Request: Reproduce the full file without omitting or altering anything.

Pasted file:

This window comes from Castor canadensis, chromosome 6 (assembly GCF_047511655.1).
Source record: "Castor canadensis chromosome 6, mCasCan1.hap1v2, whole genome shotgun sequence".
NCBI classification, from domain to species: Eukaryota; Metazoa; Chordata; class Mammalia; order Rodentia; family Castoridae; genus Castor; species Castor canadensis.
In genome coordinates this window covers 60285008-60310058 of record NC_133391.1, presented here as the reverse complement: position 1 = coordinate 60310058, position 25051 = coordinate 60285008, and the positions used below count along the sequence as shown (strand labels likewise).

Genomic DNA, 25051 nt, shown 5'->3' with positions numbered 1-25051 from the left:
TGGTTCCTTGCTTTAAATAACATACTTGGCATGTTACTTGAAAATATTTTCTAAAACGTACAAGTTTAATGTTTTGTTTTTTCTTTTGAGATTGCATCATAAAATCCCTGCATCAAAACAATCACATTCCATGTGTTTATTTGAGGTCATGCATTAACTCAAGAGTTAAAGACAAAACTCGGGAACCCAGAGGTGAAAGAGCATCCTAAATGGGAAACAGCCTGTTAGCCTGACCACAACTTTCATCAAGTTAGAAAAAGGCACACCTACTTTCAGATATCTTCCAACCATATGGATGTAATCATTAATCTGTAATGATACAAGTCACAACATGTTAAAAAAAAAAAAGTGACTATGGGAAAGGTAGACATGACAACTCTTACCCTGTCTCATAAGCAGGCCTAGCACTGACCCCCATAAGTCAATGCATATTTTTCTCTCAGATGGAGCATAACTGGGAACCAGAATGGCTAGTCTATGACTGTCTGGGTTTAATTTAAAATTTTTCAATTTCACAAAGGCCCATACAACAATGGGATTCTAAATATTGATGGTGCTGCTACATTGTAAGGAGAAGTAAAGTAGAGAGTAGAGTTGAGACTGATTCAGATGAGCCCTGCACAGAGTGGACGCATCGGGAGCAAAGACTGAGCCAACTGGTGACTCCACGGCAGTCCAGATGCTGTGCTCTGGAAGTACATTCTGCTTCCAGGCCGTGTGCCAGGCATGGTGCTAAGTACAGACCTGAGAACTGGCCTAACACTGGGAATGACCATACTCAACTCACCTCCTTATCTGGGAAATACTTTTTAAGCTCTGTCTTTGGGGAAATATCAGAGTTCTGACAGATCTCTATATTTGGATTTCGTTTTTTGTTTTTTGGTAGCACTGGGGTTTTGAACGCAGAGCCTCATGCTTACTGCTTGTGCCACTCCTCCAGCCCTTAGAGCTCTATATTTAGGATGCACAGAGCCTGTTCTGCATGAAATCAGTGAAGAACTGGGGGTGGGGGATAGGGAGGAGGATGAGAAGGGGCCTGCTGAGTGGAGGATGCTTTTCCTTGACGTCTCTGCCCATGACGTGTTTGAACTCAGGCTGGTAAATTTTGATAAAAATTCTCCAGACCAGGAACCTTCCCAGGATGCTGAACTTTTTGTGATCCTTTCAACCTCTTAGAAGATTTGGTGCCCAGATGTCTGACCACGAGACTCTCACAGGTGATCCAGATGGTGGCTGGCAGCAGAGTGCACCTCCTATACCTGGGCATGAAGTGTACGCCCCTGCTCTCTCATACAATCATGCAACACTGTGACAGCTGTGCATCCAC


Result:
This window comes from Castor canadensis, chromosome 6 (assembly GCF_047511655.1).
Source record: "Castor canadensis chromosome 6, mCasCan1.hap1v2, whole genome shotgun sequence".
NCBI classification, from domain to species: Eukaryota; Metazoa; Chordata; class Mammalia; order Rodentia; family Castoridae; genus Castor; species Castor canadensis.
In genome coordinates this window covers 60285008-60310058 of record NC_133391.1, presented here as the reverse complement: position 1 = coordinate 60310058, position 25051 = coordinate 60285008, and the positions used below count along the sequence as shown (strand labels likewise).

Genomic DNA, 25051 nt, shown 5'->3' with positions numbered 1-25051 from the left:
TGGTTCCTTGCTTTAAATAACATACTTGGCATGTTACTTGAAAATATTTTCTAAAACGTACAAGTTTAATGTTTTGTTTTTTCTTTTGAGATTGCATCATAAAATCCCTGCATCAAAACAATCACATTCCATGTGTTTATTTGAGGTCATGCATTAACTCAAGAGTTAAAGACAAAACTCGGGAACCCAGAGGTGAAAGAGCATCCTAAATGGGAAACAGCCTGTTAGCCTGACCACAACTTTCATCAAGTTAGAAAAAGGCACACCTACTTTCAGATATCTTCCAACCATATGGATGTAATCATTAATCTGTAATGATACAAGTCACAACATGTTAAAAAAAAAAAAGTGACTATGGGAAAGGTAGACATGACAACTCTTACCCTGTCTCATAAGCAGGCCTAGCACTGACCCCCATAAGTCAATGCATATTTTTCTCTCAGATGGAGCATAACTGGGAACCAGAATGGCTAGTCTATGACTGTCTGGGTTTAATTTAAAATTTTTCAATTTCACAAAGGCCCATACAACAATGGGATTCTAAATATTGATGGTGCTGCTACATTGTAAGGAGAAGTAAAGTAGAGAGTAGAGTTGAGACTGATTCAGATGAGCCCTGCACAGAGTGGACGCATCGGGAGCAAAGACTGAGCCAACTGGTGACTCCACGGCAGTCCAGATGCTGTGCTCTGGAAGTACATTCTGCTTCCAGGCCGTGTGCCAGGCATGGTGCTAAGTACAGACCTGAGAACTGGCCTAACACTGGGAATGACCATACTCAACTCACCTCCTTATCTGGGAAATACTTTTTAAGCTCTGTCTTTGGGGAAATATCAGAGTTCTGACAGATCTCTATATTTGGATTTCGTTTTTTGTTTTTTGGTAGCACTGGGGTTTTGAACGCAGAGCCTCATGCTTACTGCTTGTGCCACTCCTCCAGCCCTTAGAGCTCTATATTTAGGATGCACAGAGCCTGTTCTGCATGAAATCAGTGAAGAACTGGGGGTGGGGGATAGGGAGGAGGATGAGAAGGGGCCTGCTGAGTGGAGGATGCTTTTCCTTGACGTCTCTGCCCATGACGTGTTTGAACTCAGGCTGGTAAATTTTGATAAAAATTCTCCAGACCAGGAACCTTCCCAGGATGCTGAACTTTTTGTGATCCTTTCAACCTCTTAGAAGATTTGGTGCCCAGATGTCTGACCACGAGACTCTCACAGGTGATCCAGATGGTGGCTGGCAGCAGAGTGCACCTCCTATACCTGGGCATGAAGTGTACGCCCCTGCTCTCTCATACAATCATGCAACACTGTGACAGCTGTGCATCCAC